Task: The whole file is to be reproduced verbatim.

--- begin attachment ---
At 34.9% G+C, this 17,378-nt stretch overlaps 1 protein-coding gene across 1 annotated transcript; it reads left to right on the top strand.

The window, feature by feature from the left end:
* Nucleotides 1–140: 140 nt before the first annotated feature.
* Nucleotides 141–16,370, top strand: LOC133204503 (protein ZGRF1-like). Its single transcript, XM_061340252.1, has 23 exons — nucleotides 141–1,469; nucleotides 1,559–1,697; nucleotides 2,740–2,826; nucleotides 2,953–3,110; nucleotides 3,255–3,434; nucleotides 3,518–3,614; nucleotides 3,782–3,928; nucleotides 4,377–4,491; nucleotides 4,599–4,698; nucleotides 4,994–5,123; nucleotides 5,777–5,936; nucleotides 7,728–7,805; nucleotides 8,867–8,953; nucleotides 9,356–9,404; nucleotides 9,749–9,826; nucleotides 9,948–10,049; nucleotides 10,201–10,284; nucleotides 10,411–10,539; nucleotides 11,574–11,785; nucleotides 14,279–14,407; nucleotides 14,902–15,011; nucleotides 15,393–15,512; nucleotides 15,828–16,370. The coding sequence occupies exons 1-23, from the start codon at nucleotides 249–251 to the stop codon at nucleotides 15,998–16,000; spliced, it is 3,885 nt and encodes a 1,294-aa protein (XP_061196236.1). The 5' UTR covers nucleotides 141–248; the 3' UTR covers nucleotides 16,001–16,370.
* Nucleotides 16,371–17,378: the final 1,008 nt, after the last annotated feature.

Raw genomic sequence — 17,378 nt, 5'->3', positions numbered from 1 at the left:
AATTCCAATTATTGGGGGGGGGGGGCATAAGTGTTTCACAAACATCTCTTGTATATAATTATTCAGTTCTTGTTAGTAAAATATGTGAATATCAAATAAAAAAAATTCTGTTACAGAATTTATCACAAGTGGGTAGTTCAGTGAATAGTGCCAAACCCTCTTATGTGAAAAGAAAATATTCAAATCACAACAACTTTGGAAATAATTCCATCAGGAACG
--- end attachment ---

At 34.9% G+C, this 17,378-nt stretch overlaps 1 protein-coding gene across 1 annotated transcript; it reads left to right on the top strand.

The window, feature by feature from the left end:
* Nucleotides 1–140: 140 nt before the first annotated feature.
* Nucleotides 141–16,370, top strand: LOC133204503 (protein ZGRF1-like). Its single transcript, XM_061340252.1, has 23 exons — nucleotides 141–1,469; nucleotides 1,559–1,697; nucleotides 2,740–2,826; nucleotides 2,953–3,110; nucleotides 3,255–3,434; nucleotides 3,518–3,614; nucleotides 3,782–3,928; nucleotides 4,377–4,491; nucleotides 4,599–4,698; nucleotides 4,994–5,123; nucleotides 5,777–5,936; nucleotides 7,728–7,805; nucleotides 8,867–8,953; nucleotides 9,356–9,404; nucleotides 9,749–9,826; nucleotides 9,948–10,049; nucleotides 10,201–10,284; nucleotides 10,411–10,539; nucleotides 11,574–11,785; nucleotides 14,279–14,407; nucleotides 14,902–15,011; nucleotides 15,393–15,512; nucleotides 15,828–16,370. The coding sequence occupies exons 1-23, from the start codon at nucleotides 249–251 to the stop codon at nucleotides 15,998–16,000; spliced, it is 3,885 nt and encodes a 1,294-aa protein (XP_061196236.1). The 5' UTR covers nucleotides 141–248; the 3' UTR covers nucleotides 16,001–16,370.
* Nucleotides 16,371–17,378: the final 1,008 nt, after the last annotated feature.

Raw genomic sequence — 17,378 nt, 5'->3', positions numbered from 1 at the left:
AATTCCAATTATTGGGGGGGGGGGGCATAAGTGTTTCACAAACATCTCTTGTATATAATTATTCAGTTCTTGTTAGTAAAATATGTGAATATCAAATAAAAAAAATTCTGTTACAGAATTTATCACAAGTGGGTAGTTCAGTGAATAGTGCCAAACCCTCTTATGTGAAAAGAAAATATTCAAATCACAACAACTTTGGAAATAATTCCATCAGGAACG